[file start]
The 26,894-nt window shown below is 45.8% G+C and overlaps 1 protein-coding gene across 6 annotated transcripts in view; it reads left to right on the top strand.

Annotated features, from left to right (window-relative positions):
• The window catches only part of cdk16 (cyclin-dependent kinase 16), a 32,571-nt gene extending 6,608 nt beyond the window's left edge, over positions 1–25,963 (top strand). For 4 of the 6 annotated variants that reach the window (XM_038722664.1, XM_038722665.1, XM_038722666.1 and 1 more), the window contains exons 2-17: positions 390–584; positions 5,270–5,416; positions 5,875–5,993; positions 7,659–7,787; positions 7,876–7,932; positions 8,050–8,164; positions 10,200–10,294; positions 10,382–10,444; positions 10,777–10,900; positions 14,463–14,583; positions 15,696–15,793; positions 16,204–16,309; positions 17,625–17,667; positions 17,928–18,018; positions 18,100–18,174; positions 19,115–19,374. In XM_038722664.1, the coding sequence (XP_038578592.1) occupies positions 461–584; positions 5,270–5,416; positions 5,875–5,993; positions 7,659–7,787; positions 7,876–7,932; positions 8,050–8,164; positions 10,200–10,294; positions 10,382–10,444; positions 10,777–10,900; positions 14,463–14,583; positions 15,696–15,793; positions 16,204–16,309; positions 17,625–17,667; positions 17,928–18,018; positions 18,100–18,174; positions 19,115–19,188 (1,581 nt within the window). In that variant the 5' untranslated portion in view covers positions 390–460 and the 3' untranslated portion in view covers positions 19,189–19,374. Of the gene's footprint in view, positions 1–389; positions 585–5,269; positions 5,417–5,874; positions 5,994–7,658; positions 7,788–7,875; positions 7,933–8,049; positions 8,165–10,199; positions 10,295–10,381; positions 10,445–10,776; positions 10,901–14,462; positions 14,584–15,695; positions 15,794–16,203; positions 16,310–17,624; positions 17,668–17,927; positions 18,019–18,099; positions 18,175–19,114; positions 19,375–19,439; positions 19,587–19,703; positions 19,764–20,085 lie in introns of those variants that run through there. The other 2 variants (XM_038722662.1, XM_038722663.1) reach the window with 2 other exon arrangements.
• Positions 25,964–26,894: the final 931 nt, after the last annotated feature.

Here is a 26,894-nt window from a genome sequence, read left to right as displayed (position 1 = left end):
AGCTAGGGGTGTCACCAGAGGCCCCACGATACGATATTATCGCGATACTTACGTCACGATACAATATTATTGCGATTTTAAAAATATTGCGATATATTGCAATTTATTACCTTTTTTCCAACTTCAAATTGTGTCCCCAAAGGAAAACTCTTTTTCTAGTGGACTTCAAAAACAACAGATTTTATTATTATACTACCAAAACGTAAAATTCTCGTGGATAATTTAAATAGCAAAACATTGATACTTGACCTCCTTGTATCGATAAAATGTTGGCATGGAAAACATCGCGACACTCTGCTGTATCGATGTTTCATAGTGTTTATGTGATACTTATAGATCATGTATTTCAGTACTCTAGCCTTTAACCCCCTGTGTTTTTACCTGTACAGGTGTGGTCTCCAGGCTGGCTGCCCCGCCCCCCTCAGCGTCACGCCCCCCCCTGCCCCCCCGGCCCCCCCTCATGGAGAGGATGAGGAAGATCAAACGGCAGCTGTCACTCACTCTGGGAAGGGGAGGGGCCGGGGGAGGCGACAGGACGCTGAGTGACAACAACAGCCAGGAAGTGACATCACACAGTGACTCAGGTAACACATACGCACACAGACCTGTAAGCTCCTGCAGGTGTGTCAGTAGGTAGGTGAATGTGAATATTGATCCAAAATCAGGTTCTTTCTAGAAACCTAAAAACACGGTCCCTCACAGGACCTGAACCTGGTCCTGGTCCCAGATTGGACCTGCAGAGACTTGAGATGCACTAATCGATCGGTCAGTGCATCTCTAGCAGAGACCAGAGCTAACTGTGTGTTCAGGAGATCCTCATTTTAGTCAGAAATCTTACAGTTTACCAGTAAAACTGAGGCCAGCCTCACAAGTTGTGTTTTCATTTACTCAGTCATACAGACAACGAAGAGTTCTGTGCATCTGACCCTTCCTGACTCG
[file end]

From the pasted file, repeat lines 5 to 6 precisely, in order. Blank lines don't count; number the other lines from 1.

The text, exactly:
Here is a 26,894-nt window from a genome sequence, read left to right as displayed (position 1 = left end):
AGCTAGGGGTGTCACCAGAGGCCCCACGATACGATATTATCGCGATACTTACGTCACGATACAATATTATTGCGATTTTAAAAATATTGCGATATATTGCAATTTATTACCTTTTTTCCAACTTCAAATTGTGTCCCCAAAGGAAAACTCTTTTTCTAGTGGACTTCAAAAACAACAGATTTTATTATTATACTACCAAAACGTAAAATTCTCGTGGATAATTTAAATAGCAAAACATTGATACTTGACCTCCTTGTATCGATAAAATGTTGGCATGGAAAACATCGCGACACTCTGCTGTATCGATGTTTCATAGTGTTTATGTGATACTTATAGATCATGTATTTCAGTACTCTAGCCTTTAACCCCCTGTGTTTTTACCTGTACAGGTGTGGTCTCCAGGCTGGCTGCCCCGCCCCCCTCAGCGTCACGCCCCCCCCTGCCCCCCCGGCCCCCCCTCATGGAGAGGATGAGGAAGATCAAACGGCAGCTGTCACTCACTCTGGGAAGGGGAGGGGCCGGGGGAGGCGACAGGACGCTGAGTGACAACAACAGCCAGGAAGTGACATCACACAGTGACTCAGGTAACACATACGCACACAGACCTGTAAGCTCCTGCAGGTGTGTCAGTAGGTAGGTGAATGTGAATATTGATCCAAAATCAGGTTCTTTCTAGAAACCTAAAAACACGGTCCCTCACAGGACCTGAACCTGGTCCTGGTCCCAGATTGGACCTGCAGAGACTTGAGATGCACTAATCGATCGGTCAGTGCATCTCTAGCAGAGACCAGAGCTAACTGTGTGTTCAGGAGATCCTCATTTTAGTCAGAAATCTTACAGTTTACCAGTAAAACTGAGGCCAGCCTCACAAGTTGTGTTTTCATTTACTCAGTCATACAGACAACGAAGAGTTCTGTGCATCTGACCCTTCCTGACTCG